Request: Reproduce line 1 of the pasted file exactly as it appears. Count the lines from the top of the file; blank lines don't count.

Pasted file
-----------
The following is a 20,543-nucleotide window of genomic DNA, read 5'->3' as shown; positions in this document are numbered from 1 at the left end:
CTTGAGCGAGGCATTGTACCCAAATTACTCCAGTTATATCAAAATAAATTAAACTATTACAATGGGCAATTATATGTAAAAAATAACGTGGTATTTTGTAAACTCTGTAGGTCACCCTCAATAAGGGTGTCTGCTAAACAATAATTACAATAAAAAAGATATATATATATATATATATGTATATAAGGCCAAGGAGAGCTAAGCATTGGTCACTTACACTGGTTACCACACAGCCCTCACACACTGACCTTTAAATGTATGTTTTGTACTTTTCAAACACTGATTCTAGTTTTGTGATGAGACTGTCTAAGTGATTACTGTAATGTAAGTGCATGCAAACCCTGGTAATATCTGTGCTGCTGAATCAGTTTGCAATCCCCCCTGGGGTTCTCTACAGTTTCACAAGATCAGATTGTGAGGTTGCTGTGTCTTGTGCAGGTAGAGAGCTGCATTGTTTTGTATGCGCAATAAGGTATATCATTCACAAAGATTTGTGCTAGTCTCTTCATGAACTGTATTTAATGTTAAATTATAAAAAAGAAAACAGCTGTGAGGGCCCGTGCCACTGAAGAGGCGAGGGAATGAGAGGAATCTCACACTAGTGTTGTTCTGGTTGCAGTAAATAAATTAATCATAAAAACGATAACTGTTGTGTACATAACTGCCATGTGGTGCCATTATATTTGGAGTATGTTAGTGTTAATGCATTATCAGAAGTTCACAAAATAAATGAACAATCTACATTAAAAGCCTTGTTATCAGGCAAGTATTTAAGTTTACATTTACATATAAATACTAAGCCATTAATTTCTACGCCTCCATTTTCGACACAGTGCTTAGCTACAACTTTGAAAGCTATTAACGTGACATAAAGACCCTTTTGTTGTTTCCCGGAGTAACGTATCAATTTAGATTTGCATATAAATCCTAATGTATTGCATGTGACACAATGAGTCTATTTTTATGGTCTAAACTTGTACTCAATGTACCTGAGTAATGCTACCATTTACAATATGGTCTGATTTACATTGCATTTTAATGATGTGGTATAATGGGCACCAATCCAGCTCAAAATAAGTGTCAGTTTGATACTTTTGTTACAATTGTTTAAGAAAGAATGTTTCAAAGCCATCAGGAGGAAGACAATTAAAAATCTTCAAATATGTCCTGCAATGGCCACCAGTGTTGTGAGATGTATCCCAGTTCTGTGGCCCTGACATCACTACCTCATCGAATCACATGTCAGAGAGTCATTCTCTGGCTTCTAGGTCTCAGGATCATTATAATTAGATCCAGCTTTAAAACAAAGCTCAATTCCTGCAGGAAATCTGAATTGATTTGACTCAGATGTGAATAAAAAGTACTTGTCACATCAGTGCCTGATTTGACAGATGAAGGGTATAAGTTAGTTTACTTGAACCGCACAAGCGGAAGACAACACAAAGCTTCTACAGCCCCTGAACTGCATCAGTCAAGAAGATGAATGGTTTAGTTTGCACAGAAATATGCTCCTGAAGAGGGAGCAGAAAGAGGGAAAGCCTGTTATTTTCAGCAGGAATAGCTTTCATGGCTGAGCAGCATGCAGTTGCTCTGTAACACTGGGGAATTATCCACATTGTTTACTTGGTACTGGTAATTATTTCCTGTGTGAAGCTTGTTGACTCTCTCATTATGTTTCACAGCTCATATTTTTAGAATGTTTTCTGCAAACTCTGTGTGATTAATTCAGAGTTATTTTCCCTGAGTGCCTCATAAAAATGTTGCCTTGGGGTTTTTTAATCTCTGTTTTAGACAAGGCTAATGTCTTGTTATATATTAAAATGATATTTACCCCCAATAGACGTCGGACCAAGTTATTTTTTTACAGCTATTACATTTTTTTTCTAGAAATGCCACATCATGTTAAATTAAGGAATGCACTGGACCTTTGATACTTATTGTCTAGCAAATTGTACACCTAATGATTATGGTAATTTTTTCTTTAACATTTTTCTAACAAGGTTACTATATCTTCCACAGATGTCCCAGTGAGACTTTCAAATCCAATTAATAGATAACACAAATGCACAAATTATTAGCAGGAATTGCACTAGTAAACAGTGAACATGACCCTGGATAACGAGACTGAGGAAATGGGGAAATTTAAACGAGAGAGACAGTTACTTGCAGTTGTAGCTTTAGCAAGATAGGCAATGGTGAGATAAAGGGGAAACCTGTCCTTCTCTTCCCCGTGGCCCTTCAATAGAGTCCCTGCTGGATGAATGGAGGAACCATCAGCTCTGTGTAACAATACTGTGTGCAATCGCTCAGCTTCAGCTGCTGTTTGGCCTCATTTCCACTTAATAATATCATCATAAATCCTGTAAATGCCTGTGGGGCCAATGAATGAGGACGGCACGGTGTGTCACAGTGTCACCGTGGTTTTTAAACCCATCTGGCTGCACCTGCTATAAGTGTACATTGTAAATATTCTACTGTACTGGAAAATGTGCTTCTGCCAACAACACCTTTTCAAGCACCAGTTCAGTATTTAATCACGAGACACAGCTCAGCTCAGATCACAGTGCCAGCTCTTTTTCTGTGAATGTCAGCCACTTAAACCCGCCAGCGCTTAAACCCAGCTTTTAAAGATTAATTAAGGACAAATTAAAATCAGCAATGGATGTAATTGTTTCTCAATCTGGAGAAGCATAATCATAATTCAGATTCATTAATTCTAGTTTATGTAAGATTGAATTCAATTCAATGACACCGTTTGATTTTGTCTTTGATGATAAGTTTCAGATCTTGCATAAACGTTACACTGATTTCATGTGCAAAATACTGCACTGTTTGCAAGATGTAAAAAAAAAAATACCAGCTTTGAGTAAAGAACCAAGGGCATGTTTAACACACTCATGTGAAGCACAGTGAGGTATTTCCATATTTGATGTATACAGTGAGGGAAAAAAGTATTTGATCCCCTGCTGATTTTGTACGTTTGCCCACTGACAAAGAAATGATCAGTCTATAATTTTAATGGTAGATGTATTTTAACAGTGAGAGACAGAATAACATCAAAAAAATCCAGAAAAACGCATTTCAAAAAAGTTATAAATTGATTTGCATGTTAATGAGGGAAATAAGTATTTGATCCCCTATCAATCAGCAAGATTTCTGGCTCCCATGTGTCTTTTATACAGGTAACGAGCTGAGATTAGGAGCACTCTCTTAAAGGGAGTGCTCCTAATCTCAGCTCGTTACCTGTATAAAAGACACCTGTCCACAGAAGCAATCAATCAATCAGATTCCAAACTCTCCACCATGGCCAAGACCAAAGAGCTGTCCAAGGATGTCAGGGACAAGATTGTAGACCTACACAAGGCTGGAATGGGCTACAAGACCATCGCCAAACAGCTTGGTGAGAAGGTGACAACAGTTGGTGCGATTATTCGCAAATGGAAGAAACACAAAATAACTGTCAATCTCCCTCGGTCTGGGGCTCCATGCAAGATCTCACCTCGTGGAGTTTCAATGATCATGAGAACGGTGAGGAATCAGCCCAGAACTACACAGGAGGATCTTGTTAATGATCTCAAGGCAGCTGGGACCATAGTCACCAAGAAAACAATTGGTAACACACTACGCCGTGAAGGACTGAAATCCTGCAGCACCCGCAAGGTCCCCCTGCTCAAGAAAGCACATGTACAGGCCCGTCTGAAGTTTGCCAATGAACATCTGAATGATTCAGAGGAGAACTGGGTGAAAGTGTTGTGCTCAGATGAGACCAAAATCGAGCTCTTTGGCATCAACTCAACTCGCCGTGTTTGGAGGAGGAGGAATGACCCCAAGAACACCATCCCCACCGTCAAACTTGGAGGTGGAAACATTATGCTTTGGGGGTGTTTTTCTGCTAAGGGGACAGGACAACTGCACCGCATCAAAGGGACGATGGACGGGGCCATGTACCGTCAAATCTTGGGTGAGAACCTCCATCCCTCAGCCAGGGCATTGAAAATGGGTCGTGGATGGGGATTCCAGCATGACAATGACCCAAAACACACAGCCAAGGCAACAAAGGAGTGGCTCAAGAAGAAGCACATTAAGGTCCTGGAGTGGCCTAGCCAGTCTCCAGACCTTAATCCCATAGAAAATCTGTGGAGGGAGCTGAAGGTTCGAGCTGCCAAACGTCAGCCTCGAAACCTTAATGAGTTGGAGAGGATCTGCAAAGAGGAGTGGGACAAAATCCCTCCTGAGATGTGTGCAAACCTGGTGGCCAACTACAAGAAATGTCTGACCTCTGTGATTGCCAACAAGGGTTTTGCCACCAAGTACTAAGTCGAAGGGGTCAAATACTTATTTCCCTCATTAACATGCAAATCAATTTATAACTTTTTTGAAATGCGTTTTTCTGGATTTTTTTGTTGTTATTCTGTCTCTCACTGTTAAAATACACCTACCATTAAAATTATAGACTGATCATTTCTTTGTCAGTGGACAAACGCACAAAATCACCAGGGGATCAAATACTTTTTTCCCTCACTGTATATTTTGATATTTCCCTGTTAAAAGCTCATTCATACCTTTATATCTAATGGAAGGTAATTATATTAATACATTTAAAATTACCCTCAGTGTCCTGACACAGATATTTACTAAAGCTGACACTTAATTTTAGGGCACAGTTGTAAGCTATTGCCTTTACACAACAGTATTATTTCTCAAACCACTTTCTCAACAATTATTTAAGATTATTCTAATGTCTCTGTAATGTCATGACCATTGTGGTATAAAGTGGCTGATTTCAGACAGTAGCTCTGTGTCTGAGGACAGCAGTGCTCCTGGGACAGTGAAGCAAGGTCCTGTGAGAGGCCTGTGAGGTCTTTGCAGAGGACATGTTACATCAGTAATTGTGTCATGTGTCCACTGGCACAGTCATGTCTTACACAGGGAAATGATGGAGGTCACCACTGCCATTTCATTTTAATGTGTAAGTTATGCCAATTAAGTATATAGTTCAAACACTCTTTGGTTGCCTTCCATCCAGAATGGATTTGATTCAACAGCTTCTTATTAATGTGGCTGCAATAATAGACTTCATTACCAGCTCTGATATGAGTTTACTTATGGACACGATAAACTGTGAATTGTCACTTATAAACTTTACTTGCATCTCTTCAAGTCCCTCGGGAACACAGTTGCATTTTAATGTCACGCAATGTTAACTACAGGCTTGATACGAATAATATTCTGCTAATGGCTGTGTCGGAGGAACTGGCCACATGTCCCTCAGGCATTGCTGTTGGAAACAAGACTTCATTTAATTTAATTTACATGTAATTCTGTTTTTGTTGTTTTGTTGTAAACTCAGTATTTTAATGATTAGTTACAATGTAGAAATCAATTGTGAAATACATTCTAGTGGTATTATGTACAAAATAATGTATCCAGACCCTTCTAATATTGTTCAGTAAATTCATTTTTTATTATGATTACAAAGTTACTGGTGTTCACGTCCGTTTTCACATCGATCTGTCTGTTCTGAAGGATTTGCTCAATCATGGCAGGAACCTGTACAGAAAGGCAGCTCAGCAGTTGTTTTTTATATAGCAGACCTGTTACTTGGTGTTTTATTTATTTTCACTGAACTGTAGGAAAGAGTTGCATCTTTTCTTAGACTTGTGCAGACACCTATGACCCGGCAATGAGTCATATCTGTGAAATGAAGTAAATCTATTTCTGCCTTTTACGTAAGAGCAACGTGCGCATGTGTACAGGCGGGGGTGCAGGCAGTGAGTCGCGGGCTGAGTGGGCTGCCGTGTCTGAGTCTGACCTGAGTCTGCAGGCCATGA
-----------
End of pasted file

The following is a 20,543-nucleotide window of genomic DNA, read 5'->3' as shown; positions in this document are numbered from 1 at the left end: